My friend called Poison Control, then drove me to the emergency room, talked to me to keep me awake and probably remembers much more of that night than I do. Apparently the ER doctor was rude to me. I'm grateful I was so out of it to not pick up on it. I remember the words, but not the annoyed malice behind them.
"Why did you mix alcohol and your sedatives?"
"I was sleepy. I just wanted to go to sleep. And I was sad."
"Every girl over 20 around here is sad."
Obviously I survived because I'm writing this to you right now. But it's not due to much of anything I did for about eight years. It was everyone else. It was Tim and Anne who let me sleep in the guest room. And Jennifer and Lydia driving me to the hospital after keeping an eye on me for two days. It was Bob and Christine and Lois and Mike and Ginger and Steve and Olivia and the entire staff of The Bakersfield Californian who routinely saved me from myself by insisting I take time off, sometimes by force other times willingly, and who worked with me, never abandoning me as a friend and employee for all those years. But most of all it was Christina and Michelle who acted as my family when I was far away from my own. It was them who first confronted me and had an intervention for me in 2003. It was them who fed me, paid my bills when I couldn't pay them, listened to me talk for hours, entertained my stories, tried to cheer me up, who dragged me out of the bed and out of my house, who drove me home when I was too out of it to drive anywhere. Who carried me when I couldn't carry myself.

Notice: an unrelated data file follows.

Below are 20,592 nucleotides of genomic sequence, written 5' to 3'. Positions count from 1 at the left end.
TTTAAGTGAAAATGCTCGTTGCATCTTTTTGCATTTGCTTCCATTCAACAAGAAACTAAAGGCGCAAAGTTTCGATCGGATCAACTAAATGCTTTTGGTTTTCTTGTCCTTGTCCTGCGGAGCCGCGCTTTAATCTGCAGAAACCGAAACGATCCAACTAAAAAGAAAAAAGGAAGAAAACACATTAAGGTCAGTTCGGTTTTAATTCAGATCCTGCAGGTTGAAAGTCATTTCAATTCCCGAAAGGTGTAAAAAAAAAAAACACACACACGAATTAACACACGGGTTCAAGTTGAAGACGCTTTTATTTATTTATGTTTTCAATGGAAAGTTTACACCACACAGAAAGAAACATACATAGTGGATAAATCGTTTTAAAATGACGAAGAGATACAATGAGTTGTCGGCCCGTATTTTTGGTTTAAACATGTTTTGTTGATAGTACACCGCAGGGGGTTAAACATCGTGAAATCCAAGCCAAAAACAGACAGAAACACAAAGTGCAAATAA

Both of them, separately, were fueled both by their love for me and the fact that they were future ministry. Both went to seminary and continue to work in the church with constituencies in need -- the sick, the dying, the poor and at-risk youth. I can't say I always believed as strongly as they did, but it did not hurt to have two people compelled by the love of Christ to make sure your eyes opened the next day.
I can never pay the people I met in Bakersfield back for what they did for me. Not Janet, who worked with me for years to get me properly diagnosed. Not Jake who listened to me talk for hours about my screwed up life. Or AJ or the set of brothers who were my upstairs neighbors, my understanding landlord or all those theater kids.
But I can never thank Michelle or Christina enough for all they did. Even though we're all apart now and don't talk or see each other as much as we used to, I feel still connected to them in my heart. I have a bond with them that cannot be broken. If they ever need me, I'm there, whether we spoke just yesterday or haven't spoken in years. I will be there. Not just because you were there for me, but because I love you.
Thank you to everyone who saved my life.
For "In celebration of ...," I'm writing about friendship in honor of every woman I've ever been friends with, especially my"besties." Whether we were friends forever, grew up and apart or fell out tragically: Yolanda, Erica, Marla, Tiffany, Brandy, Christina, Michelle, Dorothy, Toya and Yesha -- this one is for you.